Ion Chromatography - Different Classes of Ion exchange Interactive Groups.
Different Classes of Ion exchange Interactive Groups.
There are a number of different ionic groups that can be attached to the stationary phase matrix for ion exchange purposes. Probably the most common cation groups are the sulphonate group(-SO3-), the phosphonate group (-PO3-2) and the carboxyl group (COO-).The sulphonate group is classed a a strong cation exchanger and the phosphonate group and carboxyl groups are considered. as weak cation exchangers. In a similar manner the most common anion exchange groups are probably are quaternary amines (-N(R)3+) the tertiary amines (-N(R)3)and the secondary amine (-NR). In a similar manner to the cation exchangers, the quaternary amine group is classed as a strong anion exchanger and the tertiary and secondary amine groups are considered. as weak anion exchangers.
The classification of a strong or weak ion exchanger depends on the effect of pH on its ion exchange capacity or, in other words, the degree of dissociation of the ion exchanger situated on the stationary phase. This is fairly obvious as the the ion exchanger can only be effective when it is in its ionized form.
If the ion exchanger remains fully ionized over a wide pH range (i.e. a cation exchanger remains ionized over a pH range from 2.0 to more than 13.0) then it is a strong cation ion exchanger (e.g. a sulphonate). If, however, as with the cation exchanger such as a carboxylate, the material is only fully ionized over a limited pH range (e.g over .pH values ranging from about 8.0 to 14.0) and only starts to be ionized between a pH of 4.0 to 5.0 then the material is said to be a weak cation exchanger.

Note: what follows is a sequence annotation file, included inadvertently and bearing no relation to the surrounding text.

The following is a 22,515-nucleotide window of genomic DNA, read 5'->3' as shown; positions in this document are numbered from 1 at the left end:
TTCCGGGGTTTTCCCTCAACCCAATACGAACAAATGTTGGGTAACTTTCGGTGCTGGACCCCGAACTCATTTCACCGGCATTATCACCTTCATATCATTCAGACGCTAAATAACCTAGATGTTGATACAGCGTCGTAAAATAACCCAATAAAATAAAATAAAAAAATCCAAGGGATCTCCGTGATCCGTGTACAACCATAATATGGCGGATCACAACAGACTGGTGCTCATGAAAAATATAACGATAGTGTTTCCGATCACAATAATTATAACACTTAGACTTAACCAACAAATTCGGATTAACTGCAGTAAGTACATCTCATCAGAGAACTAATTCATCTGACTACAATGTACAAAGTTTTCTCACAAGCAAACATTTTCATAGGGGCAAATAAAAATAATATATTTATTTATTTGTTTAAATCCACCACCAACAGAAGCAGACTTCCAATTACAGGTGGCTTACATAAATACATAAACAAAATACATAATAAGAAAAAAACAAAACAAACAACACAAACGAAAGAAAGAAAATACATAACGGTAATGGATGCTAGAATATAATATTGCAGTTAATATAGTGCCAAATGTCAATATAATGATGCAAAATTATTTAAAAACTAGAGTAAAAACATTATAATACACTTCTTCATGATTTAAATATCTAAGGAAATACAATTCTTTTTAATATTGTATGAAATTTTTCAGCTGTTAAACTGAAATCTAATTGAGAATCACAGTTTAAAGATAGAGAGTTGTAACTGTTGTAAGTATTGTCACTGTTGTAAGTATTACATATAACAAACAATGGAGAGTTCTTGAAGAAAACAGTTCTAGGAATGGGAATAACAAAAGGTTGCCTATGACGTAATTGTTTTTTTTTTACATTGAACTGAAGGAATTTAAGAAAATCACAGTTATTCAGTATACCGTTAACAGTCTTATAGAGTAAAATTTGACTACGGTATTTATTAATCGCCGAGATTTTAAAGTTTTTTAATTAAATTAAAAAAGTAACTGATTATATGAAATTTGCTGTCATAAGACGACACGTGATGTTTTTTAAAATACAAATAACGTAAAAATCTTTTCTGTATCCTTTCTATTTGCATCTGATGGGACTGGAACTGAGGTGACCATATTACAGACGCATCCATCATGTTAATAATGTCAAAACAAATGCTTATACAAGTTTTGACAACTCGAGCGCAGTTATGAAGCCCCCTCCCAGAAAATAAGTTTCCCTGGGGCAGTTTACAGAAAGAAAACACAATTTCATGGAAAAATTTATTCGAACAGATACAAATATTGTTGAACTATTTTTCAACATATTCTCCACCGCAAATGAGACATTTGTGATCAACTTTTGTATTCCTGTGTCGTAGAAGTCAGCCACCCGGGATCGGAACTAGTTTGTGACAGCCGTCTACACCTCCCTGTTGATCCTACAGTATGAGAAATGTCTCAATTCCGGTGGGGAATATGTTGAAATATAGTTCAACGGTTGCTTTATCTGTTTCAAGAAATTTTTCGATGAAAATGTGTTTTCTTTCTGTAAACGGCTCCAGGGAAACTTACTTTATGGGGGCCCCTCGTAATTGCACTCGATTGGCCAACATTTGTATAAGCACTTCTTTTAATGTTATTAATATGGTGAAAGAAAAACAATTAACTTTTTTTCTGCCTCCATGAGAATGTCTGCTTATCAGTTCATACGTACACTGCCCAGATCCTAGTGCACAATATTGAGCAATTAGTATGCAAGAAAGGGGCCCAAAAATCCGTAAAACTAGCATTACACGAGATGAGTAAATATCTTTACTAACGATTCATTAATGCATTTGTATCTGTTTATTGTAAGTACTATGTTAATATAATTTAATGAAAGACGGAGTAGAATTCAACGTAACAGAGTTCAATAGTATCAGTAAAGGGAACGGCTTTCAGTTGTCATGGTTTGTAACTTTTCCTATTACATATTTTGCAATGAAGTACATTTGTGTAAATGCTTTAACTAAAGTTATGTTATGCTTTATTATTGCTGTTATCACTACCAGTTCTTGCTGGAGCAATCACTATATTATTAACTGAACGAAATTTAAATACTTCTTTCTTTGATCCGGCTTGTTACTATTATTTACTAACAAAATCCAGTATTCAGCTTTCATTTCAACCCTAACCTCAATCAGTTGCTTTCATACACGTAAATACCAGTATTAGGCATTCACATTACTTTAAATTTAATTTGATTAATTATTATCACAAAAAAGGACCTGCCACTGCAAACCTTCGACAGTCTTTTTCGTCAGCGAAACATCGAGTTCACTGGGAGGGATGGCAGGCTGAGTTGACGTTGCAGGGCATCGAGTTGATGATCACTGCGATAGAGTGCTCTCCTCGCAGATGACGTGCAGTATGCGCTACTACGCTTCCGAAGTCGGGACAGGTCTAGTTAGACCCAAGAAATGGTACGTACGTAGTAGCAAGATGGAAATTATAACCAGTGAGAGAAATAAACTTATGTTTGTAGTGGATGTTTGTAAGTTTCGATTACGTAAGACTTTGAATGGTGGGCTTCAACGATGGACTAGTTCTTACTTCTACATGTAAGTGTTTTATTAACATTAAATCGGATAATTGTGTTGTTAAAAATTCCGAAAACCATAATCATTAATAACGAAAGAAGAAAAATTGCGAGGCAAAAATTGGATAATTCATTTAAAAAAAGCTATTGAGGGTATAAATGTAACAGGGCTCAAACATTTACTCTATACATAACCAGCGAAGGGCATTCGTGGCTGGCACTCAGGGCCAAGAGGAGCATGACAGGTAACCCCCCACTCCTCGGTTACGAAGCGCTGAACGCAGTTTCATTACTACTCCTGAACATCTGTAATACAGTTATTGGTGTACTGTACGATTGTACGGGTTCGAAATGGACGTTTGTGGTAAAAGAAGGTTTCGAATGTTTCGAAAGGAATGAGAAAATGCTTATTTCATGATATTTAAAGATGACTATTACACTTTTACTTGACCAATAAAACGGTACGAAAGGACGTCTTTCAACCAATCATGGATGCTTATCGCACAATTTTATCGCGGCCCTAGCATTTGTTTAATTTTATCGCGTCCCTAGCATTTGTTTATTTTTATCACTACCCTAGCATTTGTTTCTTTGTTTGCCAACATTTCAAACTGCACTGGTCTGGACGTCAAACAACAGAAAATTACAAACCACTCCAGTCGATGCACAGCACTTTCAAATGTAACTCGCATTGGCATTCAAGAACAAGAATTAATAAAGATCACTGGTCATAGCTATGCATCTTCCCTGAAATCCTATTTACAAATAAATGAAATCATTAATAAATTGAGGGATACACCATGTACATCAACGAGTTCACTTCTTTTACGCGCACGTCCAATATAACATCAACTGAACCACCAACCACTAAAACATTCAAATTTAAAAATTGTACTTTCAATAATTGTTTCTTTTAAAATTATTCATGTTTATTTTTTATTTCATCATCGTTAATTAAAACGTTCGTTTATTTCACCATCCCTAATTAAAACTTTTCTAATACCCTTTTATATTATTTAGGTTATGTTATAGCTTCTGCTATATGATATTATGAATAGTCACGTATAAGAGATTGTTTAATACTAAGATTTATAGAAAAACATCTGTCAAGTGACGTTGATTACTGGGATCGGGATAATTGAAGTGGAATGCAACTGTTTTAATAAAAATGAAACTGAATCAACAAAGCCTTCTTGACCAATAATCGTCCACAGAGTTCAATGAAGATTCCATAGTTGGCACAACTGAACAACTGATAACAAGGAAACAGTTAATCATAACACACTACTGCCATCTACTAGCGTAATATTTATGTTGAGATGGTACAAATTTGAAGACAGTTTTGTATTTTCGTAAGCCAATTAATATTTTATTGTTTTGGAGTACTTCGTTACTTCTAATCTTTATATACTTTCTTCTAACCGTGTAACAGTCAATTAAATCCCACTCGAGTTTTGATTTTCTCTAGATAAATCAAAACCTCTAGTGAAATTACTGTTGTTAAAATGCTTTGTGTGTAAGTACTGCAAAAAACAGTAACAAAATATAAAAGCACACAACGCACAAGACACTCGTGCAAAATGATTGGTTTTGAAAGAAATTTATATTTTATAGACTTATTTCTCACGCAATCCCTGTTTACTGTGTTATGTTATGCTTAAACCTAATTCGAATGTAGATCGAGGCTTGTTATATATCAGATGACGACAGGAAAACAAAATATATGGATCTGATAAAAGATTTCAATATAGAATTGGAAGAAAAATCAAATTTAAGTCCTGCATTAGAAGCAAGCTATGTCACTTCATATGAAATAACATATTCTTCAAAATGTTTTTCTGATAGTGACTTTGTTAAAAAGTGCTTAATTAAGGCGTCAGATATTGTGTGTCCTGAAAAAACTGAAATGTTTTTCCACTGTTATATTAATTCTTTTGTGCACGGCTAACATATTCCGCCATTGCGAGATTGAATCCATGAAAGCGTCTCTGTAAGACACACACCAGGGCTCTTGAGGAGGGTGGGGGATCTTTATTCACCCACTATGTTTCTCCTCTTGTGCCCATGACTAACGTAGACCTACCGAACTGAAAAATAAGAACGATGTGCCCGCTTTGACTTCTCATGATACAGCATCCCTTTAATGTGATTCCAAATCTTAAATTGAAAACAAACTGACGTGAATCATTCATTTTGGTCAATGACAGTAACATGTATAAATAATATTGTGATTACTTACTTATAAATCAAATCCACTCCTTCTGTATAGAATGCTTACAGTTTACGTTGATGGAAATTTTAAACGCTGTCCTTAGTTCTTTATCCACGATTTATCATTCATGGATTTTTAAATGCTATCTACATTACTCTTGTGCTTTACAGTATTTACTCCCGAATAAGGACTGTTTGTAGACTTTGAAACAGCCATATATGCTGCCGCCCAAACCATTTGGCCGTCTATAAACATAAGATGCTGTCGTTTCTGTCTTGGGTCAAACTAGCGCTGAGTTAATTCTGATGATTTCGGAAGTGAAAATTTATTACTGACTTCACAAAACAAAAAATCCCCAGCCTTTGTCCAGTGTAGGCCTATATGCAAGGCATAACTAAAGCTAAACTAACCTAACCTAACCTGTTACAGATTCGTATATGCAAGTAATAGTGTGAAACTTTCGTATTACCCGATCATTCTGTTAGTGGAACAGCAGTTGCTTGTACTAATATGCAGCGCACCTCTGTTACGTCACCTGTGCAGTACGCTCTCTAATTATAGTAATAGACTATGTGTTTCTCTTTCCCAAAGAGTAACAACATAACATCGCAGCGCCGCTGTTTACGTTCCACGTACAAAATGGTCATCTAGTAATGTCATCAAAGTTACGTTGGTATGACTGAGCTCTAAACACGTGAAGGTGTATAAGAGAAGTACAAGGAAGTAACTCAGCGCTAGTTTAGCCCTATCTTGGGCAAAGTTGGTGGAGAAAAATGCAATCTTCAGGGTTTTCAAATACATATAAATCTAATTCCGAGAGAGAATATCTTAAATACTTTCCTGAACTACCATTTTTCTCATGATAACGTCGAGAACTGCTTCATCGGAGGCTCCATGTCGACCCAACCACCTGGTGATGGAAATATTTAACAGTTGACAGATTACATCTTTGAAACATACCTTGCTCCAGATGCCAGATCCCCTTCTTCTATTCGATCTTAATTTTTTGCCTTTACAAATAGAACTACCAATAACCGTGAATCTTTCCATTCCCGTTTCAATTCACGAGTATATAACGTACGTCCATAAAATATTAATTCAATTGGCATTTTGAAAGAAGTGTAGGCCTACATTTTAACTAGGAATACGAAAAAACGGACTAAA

The Physical Characteristics of an Ion Exchangers
Ion exchange media can be prepared from a polystyrene resin cross linked with divinyl benzene, polymethacrylate resins, silica gel bonded with organic moieties, cross-linked polydextranes and cellulose. The resins are usually in the form of beads a few micron in diameter, and the silica ion exchangers are prepared from silica gel particles 5 to 10 micron in diameter. In aqueous media the resins often swell and, thus, can deform under the high pressures necessary in high performance liquid chromatography (HPLC) that can result in the mobile phase flow being impeded.
The situation can be improved in a number of ways; the degree of cross linking can be increased, the pore size of the resin surface can be increased (macroporous resins) and the resin can be coated onto the surface of glass beads or silica particles. Some of the different types of resin beads are show in figure 6.
Figure 6. Different Types of Ion Exchange Resin Beads
The types of resin beads containing pores of different size are called microporous and macroporous beads. The beads having a glass or silica core are called pellicular beads. The pellicular media are mechanically strong and can very easily cope with the high pressures necessary in HPLC. However, as the amount of actual ion exchange material on the packing is very small, the columns have very low chromatographic capacity and, although may produce very fast separations, columns packed with pellicular materials are easily overloaded.